How do you start to improve your reading speed? The first step is to determine what your current reading speed is.
Find some reading material to practice with, such as an article in a magazine, or use a chapter of a book. Set a timer for a short period, such as five or ten minutes. Start reading at your regular speed, and see how far you can get in the time allotted. Do not try to read faster or slower than normal; the object here is to find out what your regular reading speed is. When the time is finished, mark the page so you know exactly how far you read. You will need to count how many words you read in this amount of time.
Now, using the same article set the timer again, for the same number of minutes. Start at the point in your article where you left off the last time. Do not re-read exactly the same material that you have just finished.
This time, concentrate on reading much faster than you did the first time. Go as fast as you can while still taking in every word and maintaining your comprehension. Calculate your reading speed and compare it to your first effort. Did your score improve? Try again, striving to read even faster without sacrificing comprehension.
If your performance has measurably speeded up, notice whether you feel relaxed or tense. Are you telling yourself that reading fast is hard? Many of the roadblocks you face in going faster are mental, in your mind, and can be changed.
Many people have developed bad reading habits that slow them down. See if you make any of the following errors.
When you read, do you read word for word? Or do you sweep your eyes across phrases and sentences? Trying to take in every single word will slow you down and even interfere with your comprehension. Why? Because in the English language, the meaning of sentences is built up from groups of words, from the way phrases and clauses are put together. Halting at every single word can keep you from absorbing the meaning of the entire sentence.
You can actually take in the meaning of a sentence better by using your eyes to sweep across phrases and clauses, rather than slowing down to take in each word separately.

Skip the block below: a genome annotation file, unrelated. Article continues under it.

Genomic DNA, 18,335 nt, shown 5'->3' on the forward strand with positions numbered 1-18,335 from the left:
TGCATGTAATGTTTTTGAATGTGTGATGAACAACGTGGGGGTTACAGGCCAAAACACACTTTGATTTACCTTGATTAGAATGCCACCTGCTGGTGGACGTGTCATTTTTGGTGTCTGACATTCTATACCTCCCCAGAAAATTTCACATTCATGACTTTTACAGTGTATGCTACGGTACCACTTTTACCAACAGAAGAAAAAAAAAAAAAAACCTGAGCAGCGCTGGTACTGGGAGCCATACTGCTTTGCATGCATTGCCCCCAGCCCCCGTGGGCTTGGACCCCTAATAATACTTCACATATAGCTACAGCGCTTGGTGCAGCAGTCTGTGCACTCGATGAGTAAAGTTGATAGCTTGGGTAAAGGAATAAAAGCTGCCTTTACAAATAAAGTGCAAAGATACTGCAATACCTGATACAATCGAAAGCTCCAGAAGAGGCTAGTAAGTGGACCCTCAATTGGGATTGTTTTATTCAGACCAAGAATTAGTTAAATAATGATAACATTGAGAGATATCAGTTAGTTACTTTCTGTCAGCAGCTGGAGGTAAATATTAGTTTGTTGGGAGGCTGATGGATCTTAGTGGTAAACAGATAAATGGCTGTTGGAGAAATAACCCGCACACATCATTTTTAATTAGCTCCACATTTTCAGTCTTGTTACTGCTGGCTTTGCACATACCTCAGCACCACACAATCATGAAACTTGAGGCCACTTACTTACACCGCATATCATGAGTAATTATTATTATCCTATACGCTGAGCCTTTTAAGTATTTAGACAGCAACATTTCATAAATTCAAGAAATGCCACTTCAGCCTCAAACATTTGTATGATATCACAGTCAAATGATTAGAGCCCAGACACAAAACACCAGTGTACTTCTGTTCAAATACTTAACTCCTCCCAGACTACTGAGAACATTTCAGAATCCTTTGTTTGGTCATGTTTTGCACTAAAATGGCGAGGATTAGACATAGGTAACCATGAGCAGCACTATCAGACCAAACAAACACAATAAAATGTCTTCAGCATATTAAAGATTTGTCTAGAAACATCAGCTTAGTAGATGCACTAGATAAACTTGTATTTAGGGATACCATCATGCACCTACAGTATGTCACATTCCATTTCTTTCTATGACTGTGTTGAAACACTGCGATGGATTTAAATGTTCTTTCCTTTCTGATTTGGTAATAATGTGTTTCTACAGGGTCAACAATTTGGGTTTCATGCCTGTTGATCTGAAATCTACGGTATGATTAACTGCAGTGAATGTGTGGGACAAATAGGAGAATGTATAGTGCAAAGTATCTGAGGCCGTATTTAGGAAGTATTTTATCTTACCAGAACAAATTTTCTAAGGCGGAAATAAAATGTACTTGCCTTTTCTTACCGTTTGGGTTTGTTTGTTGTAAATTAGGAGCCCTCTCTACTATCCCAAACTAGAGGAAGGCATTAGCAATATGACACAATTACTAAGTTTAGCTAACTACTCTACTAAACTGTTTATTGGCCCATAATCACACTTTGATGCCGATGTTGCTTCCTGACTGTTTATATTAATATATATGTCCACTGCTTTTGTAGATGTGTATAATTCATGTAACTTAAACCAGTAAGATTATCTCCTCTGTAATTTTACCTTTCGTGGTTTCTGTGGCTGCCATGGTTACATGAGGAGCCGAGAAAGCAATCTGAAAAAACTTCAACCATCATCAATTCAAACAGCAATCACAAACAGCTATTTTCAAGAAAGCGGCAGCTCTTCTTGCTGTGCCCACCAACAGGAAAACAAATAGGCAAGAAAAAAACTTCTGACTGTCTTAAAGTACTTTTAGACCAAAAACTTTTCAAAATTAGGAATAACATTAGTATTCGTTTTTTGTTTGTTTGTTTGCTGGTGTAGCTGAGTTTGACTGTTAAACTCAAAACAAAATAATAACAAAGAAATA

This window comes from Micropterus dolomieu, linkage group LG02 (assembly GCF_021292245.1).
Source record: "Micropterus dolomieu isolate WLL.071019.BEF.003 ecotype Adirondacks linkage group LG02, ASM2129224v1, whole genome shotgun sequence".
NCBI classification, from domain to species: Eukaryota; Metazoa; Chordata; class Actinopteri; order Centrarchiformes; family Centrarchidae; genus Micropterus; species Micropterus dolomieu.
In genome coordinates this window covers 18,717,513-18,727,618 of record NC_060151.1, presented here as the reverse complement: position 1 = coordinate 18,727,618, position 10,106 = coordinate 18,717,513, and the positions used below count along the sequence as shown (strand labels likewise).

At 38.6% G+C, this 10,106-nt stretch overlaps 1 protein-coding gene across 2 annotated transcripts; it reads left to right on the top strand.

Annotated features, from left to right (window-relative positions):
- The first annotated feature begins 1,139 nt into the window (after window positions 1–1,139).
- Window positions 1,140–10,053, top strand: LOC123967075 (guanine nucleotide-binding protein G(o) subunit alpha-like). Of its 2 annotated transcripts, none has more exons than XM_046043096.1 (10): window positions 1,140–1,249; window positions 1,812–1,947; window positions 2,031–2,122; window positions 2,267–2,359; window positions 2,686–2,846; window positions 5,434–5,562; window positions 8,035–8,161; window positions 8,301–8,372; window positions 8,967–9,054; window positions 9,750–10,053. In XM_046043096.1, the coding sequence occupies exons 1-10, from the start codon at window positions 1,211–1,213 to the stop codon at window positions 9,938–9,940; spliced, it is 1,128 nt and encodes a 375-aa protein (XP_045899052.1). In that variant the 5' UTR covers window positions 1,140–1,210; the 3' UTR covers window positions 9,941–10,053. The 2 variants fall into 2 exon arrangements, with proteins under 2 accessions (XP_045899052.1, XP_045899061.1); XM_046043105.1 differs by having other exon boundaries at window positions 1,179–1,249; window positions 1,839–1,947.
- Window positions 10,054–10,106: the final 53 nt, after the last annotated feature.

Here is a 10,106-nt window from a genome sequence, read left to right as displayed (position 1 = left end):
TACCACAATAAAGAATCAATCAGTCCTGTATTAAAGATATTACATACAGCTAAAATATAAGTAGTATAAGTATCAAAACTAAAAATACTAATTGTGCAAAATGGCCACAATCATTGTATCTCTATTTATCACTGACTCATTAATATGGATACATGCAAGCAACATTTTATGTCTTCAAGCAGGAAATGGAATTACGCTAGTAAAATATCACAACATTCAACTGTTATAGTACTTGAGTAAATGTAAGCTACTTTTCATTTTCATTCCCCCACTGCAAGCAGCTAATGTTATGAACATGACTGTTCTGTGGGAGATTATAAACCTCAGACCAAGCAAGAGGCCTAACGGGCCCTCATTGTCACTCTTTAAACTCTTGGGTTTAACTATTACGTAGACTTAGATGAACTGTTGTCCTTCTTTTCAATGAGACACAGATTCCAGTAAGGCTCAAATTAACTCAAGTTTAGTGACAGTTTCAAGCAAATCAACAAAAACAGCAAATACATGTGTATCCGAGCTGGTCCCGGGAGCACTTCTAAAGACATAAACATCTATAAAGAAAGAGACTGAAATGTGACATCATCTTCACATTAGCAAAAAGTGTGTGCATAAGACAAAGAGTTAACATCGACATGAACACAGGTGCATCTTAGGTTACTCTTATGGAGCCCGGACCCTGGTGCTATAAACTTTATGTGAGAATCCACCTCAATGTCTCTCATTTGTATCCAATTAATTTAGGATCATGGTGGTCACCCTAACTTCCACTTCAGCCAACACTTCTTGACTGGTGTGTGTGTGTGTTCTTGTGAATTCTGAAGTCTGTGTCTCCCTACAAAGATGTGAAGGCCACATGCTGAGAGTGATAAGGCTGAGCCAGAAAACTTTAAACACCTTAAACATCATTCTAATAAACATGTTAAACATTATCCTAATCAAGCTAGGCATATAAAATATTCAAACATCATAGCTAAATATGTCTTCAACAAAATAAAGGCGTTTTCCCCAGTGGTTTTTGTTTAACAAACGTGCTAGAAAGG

A very common bad reading habit is called sub-vocalization. You have probably noticed that many young children who are just learning to read will sound out syllables and words to themselves. Many people continue to do this even as adults. The habit of sub-vocalization is a drag on your potential reading speed because your brain can take in and process information much faster than you can sub-vocalize.
You can actually look at printed information and have it enter directly into the mind without moving your lips or sounding out the words in your head. If you have been sounding out the words in your mind while you read, you will not be reading at your optimal level. From now on, consciously make the effort to take in meaning from the printed page without hearing the words spoken in your mind.
Another bad habit that slows down reading speed is going back and re-reading a line or phrase every time you think you may have missed a word. In many cases, going back to read the line again does not really improve comprehension. Simply eliminating this one negative habit could double your reading speed!
Consciously practice making the effort to keep on reading, refusing to back track, until it becomes second nature for you.
Most people when reading will sweep their eyes across each line of print from left to right. When they get to the end of the line at the right, their eyes jump to the beginning of the next line at the left. This is not always necessary, and it will slow you down.
If you are reading columns that are not very wide, you may not need to sweep your eyes across every line from left to right. Practice looking at the center of the lines, and move your eyes down the column of print. See if you can still take in the meaning of the entire line this way.
How can you tell if you still understand the material when you increase your reading speed? How do you know if you are missing something important? Getting through an article faster is of little benefit if you dont understand most of it, or if you miss some vital points.
Every time you finish an exercise to improve your reading speed, ask yourself, What was the article about? What were the main points? What were the supporting arguments presented?
Write down what you understood and can remember. Then go back and read the original more slowly and carefully. Check it against what you have remembered. Were you correct in your understanding of what the article was about? Did you understand most of the main points? Did you miss anything important?
Keep track of how your reading scores change over time. With practice you should be able to greatly improve your reading speed while maintaining a good level of comprehension.
Retraining your eyes and brain may require a committed effort on your part, but the results will be worth it in terms of reading speed gained. Stay relaxed and confident while you practice.